A more promising possibility is on-board power storage: batteries, ultracapacitors, flywheels, and other more exotic storage methods. This technology is evolving very rapidly and improving at a speedy clip.
Most new streetcars already use some degree of batteries, including DC's, whose batteries allow about 100 feet of wireless movement, enough for moving around in maintenance facilities. Other vehicles are using batteries to store the energy from braking and to even out the load on the electrical systems through wires.
Savannah already has a 1-mile streetcar that can run without wires at all, but they also have overhead wires as a backup and currently are using the overhead wires. Those cars also don't have air conditioning or heat. For a system that has climate control, ½ mile is about the longest we can reasonably expect cars to travel without wires.
Kawasaki claims its experimental Swimo system will be able to go 10 kilometers on a single charge. That's been going through trials in Sapporo City, Japan, but no city is using this for real yet. There have been some reports of overheating, and the batteries need frequent replacement.
There are many different types of power storage technologies, all with different characteristics around capacity, cycle depth (how far it can be charged and discharged), cycle frequency (how often a unit is charged and discharged), voltage, rates of charge and discharge, shelf life, operating temperature and more.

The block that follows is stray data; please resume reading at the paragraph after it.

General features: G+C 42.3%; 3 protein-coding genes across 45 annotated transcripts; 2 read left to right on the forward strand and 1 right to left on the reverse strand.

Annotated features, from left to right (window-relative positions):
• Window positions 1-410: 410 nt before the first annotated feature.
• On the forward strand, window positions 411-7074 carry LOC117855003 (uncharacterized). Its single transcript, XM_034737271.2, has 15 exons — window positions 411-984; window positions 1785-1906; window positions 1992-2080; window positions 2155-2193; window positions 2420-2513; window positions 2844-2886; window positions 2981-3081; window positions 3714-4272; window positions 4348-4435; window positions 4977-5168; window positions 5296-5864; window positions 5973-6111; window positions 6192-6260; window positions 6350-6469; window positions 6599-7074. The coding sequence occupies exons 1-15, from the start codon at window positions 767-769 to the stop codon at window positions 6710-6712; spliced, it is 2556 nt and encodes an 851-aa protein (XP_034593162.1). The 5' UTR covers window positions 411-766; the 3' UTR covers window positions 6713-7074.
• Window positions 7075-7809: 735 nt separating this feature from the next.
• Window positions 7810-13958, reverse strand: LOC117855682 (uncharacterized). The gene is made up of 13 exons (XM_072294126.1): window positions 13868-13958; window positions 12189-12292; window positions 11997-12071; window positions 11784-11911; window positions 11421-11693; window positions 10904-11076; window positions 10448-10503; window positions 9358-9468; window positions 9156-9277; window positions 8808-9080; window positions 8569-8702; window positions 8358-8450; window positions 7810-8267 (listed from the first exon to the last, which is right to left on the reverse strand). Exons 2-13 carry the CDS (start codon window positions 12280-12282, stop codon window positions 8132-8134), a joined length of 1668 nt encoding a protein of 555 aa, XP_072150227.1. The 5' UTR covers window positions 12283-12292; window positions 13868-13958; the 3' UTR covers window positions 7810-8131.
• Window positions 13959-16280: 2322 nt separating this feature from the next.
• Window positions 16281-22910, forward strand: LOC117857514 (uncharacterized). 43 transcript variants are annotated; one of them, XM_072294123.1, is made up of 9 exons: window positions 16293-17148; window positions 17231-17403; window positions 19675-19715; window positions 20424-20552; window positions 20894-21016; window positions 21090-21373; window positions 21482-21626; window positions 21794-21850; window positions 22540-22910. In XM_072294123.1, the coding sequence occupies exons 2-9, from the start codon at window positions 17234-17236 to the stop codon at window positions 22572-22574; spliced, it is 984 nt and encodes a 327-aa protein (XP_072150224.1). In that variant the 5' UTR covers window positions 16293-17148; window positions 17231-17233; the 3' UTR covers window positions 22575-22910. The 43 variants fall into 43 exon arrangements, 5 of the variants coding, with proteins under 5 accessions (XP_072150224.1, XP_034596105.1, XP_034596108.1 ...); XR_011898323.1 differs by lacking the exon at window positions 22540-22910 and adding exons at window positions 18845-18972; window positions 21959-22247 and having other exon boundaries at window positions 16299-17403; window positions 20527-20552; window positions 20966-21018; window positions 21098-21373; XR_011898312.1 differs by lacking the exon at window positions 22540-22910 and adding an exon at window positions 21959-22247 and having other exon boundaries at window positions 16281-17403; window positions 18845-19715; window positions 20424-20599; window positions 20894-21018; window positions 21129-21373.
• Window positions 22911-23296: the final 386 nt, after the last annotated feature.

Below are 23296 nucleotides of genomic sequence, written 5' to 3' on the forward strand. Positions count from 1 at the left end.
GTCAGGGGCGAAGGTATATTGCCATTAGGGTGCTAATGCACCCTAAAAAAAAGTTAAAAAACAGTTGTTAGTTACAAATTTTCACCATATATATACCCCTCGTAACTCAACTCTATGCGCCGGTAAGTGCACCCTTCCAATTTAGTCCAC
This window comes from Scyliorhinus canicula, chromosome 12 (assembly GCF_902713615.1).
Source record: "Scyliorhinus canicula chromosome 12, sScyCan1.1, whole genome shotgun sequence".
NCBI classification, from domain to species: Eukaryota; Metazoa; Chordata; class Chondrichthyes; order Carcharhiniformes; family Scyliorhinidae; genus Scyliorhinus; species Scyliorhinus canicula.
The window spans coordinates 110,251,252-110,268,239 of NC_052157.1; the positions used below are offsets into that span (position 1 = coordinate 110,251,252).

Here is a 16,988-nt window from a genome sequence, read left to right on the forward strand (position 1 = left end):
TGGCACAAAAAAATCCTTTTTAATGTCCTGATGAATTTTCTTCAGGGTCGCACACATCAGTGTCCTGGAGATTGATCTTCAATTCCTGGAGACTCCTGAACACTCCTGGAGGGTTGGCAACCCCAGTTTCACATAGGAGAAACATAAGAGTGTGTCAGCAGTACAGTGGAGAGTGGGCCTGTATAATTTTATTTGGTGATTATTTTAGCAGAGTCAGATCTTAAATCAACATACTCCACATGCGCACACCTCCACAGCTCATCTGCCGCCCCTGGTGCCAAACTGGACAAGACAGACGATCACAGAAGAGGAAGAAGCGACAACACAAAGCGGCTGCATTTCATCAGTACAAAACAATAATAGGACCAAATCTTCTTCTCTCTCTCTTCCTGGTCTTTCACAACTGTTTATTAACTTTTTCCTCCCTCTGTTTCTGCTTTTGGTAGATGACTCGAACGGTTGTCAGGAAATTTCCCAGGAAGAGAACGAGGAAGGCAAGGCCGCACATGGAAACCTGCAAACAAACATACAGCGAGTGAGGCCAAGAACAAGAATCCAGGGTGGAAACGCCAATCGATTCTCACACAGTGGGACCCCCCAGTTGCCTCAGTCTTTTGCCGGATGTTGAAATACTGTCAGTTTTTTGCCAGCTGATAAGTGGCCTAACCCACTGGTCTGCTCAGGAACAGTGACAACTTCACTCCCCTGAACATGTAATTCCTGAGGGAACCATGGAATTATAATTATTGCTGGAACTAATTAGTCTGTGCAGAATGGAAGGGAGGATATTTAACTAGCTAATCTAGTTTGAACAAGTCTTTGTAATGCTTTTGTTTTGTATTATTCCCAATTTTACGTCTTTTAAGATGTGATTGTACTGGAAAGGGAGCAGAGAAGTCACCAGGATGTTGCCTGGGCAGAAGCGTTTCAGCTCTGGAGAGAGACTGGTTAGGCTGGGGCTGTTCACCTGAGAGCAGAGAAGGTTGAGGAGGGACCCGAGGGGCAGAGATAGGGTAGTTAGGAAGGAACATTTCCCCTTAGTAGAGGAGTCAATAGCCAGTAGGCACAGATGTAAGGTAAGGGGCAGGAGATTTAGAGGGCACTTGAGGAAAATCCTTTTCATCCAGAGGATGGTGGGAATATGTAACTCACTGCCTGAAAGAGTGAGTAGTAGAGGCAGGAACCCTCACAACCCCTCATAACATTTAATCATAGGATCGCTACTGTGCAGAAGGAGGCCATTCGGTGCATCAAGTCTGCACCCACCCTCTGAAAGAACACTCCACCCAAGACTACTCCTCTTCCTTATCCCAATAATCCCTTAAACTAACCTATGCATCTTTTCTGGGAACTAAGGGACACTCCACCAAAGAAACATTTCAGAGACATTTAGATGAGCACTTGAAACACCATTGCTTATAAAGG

Ragone chart. Image from APTA.
A "Rangone chart" shows how various systems trade off between energy density (how much energy they store for a given weight) and power density (how fast they can put out that energy). Basically, there's a tradeoff between the two, with fuel cells very powerful but slow, and regular capacitors fast but weak. Double-layer capacitors, also known as super- or ultracapacitors, occupy a large middle ground that shows a lot of promise.
It's very possible that within a few years, on-board storage systems might become good enough to run streetcars for long distances without recharging or only recharging at stations. Right now, however, that's not the case. As Scott Kubly pointed out to me after the meeting, battery technology is especially promising because the far larger auto industry is now working hard to create better power storage and regenerative braking, and they have far more R&D muscle than transit companies.
A big advantage of on-board storage systems compared to ground-level power is that there's no infrastructure in the tracks. Therefore, every time a city buys new cars, they can upgrade to better systems without having to replace all the tracks. They can also run multiple vendors' technologies side by side.